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The following is an example of what a CV should include:
These are traditionally at the top of your resume and should include your name, address, home / mobile telephone numbers and email address.
Before you begin writing ask yourself the following questions:
Now write a brief statement and description of yourself and your career achievements, include your career objectives, aims and what you consider to be your strongest personal traits. Also explain what sort of role you are looking for and also why.
Give a breakdown of your employment history, starting with the most recent or present. Include the following information:
In it list those skill sets and career achievements which you feel are relevant to your industry or to the job that you are applying for. To emphasis particular keywords consider making them bold or underlining them.
If you have a long career history then only mention in detail the most recent ones, there is no real need to explain in detail what you did 20 years ago. There is no need to go into lengthy descriptions of your previous employment. Instead use bullet points to list key responsibilities and duties that relate to the vacancy you are applying for. Try to keep them as brief, relevant and simple as possible, remembering to highlight any keywords.
Focus on showing key data and facts that can benefit the employer. If possible give examples of your achievements. Focus on showing that you are an accomplished hard worker who can bring many positive attributes to your new place of employment.
List your academic qualifications including the certificates, dates, locations, colleges or universities and grades.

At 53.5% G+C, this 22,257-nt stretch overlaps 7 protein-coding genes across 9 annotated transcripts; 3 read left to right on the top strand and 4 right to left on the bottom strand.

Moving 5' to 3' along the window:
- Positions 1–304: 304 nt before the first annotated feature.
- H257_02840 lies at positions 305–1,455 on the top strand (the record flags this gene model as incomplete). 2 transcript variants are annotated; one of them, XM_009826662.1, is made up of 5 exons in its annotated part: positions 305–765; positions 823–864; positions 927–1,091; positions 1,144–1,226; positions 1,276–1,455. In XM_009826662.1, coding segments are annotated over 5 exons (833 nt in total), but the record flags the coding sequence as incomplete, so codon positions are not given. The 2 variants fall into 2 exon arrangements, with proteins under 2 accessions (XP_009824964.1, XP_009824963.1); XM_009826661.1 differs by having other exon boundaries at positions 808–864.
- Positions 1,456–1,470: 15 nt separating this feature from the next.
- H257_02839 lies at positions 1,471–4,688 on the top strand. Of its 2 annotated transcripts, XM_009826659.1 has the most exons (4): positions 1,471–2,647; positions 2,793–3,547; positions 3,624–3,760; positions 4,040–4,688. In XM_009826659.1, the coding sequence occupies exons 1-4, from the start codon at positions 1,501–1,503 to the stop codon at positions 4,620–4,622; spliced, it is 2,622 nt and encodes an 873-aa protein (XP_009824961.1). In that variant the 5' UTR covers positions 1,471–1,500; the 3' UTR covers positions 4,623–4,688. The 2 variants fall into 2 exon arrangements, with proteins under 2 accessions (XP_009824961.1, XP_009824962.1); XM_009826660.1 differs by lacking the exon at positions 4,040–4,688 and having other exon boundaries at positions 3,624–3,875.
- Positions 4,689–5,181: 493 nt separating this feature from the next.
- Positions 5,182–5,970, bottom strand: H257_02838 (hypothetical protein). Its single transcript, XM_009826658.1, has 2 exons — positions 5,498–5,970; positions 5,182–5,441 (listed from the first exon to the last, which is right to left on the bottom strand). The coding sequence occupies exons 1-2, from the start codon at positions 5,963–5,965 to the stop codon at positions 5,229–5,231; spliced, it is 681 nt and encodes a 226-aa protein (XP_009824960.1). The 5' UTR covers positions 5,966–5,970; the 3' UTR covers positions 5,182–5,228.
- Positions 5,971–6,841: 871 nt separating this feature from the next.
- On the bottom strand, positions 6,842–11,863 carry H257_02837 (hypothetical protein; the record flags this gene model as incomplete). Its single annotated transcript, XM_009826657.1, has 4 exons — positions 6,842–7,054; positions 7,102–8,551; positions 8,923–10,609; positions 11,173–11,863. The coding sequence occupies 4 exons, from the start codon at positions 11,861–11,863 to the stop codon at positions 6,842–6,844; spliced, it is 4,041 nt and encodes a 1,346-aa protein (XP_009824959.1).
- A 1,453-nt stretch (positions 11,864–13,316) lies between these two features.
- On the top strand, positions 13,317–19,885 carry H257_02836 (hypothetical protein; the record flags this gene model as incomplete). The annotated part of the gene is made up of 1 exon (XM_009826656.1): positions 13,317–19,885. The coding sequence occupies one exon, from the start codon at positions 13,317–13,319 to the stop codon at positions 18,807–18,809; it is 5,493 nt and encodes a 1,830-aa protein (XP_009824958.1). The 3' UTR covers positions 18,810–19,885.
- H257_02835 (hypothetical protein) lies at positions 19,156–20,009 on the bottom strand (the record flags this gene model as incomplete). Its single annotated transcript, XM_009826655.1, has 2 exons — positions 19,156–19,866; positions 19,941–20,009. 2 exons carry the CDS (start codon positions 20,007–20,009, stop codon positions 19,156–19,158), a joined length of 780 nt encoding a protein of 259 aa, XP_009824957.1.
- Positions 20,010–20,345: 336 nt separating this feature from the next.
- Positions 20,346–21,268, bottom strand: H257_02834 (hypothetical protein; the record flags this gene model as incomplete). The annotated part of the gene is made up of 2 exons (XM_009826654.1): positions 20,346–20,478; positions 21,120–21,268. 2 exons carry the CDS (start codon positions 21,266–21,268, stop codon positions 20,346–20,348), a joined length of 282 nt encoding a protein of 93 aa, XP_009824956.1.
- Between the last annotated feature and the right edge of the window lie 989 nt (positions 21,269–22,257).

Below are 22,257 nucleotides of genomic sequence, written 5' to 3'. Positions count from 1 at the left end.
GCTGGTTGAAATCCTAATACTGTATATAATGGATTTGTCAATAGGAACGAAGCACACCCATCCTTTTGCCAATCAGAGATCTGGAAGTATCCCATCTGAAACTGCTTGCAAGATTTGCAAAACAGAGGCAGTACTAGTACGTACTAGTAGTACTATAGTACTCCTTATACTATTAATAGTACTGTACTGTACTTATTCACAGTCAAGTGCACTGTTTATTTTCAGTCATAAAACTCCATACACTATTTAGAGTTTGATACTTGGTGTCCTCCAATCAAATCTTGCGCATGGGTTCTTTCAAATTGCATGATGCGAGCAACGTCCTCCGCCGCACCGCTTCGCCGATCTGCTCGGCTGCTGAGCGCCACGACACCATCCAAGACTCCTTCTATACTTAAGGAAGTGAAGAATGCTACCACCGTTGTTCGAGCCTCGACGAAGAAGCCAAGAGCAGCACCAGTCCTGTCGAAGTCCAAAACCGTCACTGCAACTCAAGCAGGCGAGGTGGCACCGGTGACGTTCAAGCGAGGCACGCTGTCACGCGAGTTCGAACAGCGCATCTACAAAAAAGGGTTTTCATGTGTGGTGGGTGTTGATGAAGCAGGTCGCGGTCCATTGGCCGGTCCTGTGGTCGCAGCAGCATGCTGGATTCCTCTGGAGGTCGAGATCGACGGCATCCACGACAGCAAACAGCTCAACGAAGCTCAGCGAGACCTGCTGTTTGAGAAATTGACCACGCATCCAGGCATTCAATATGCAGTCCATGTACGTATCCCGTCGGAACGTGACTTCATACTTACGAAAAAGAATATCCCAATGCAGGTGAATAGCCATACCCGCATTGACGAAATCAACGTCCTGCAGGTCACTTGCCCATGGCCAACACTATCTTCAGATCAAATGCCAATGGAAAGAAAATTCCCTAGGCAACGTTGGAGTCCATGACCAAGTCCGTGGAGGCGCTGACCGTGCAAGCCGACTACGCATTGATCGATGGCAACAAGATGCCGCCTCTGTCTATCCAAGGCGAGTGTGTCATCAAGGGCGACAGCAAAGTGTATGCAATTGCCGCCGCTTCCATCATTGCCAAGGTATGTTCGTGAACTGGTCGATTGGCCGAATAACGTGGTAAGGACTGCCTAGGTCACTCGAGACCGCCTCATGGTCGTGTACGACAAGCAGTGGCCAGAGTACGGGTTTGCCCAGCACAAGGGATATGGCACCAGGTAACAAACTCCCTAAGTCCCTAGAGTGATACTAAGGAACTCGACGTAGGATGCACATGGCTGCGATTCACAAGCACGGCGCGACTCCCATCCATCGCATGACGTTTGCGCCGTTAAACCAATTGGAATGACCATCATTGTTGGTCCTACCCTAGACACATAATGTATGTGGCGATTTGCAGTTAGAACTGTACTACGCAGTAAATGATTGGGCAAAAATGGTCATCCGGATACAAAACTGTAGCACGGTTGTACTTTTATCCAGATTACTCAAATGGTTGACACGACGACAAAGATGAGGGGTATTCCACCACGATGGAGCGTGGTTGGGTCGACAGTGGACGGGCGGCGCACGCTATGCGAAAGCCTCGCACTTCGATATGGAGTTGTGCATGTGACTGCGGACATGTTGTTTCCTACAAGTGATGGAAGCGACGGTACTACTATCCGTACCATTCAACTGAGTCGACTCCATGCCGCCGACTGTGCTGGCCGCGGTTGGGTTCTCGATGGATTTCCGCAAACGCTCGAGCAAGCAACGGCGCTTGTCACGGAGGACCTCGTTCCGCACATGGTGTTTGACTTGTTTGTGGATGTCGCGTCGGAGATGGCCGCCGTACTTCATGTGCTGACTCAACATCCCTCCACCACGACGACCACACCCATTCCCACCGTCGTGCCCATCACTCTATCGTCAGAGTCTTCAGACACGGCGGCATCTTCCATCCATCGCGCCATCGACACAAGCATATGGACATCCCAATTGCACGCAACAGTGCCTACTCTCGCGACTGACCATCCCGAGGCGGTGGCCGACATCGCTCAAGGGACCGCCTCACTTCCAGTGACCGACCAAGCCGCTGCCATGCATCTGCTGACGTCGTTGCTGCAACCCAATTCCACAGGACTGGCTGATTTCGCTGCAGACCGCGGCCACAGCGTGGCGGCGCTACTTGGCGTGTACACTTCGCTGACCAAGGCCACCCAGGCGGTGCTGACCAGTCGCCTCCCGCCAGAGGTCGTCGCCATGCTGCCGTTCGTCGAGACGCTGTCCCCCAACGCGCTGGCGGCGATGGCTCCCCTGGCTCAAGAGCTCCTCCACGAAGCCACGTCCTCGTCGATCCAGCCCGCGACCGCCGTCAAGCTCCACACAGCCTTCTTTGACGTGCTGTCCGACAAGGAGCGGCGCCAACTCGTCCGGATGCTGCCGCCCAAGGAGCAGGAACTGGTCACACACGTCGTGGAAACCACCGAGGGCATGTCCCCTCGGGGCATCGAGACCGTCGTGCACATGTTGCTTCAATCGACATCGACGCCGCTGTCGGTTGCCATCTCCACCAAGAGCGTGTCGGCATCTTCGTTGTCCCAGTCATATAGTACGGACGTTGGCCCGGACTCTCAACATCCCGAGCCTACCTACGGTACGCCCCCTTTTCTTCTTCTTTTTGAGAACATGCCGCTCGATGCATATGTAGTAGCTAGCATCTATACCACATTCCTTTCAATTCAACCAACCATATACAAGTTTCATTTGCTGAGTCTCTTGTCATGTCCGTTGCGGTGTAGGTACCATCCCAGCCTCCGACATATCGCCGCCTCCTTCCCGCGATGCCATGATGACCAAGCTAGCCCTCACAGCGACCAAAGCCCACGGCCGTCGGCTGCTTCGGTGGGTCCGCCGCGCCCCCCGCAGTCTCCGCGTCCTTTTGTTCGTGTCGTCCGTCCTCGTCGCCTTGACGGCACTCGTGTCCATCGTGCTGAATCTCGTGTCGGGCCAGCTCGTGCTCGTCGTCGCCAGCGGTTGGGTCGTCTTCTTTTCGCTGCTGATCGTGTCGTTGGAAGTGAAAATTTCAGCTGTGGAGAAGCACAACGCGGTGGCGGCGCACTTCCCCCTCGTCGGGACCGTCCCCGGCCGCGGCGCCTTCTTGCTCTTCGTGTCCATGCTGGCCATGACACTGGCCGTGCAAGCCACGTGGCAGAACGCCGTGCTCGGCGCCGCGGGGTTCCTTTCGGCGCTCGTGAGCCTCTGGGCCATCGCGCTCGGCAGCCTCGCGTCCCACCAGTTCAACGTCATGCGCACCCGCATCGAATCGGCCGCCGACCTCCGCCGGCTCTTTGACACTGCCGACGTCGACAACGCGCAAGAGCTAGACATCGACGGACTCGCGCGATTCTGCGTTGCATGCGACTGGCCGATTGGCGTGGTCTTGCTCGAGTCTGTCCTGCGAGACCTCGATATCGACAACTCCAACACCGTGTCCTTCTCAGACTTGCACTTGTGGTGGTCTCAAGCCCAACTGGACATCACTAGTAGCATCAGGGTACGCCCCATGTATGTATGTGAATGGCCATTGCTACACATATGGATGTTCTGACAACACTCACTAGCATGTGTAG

This section is usually placed at the end of your CV and to save valuable space should just be a short sentence saying 'References available on request'. There is no need to include the details of your references. If required you can supply these later on.
The following should not be included in your CV:
There is no need to put this in a CV or to attach a photo. It is not standard practice, can backfire on you and it also takes up valuable space.
Your CV must be a positive document, so avoid putting in examples of negative experiences at work or in your personal or academic life.
Do not use unusual fonts, very bright colours or cartoon figures in your CV. These will not grab the readers’ attention, look amatuerish and will create an immediate bad impression of you.
Save space on your CV by not putting in headings and titles that are not necessary.
Not really advisable as space is at a premium there is no need to give details about your hobbies, unless of course they are related to the job you are applying for. For instance if you are applying for a management position then if you were the manager or coach of your local football team you should mention it.
There is no real reason to mention this unless you have a medical condition that can affect your ability to do a job.
In your CV there is no need for you to include your religion, sexual orientation or what political party you voted for.
Again no real reason to tell people why you left your previous employment, if an employer wants to know they will ask you at the interview stage.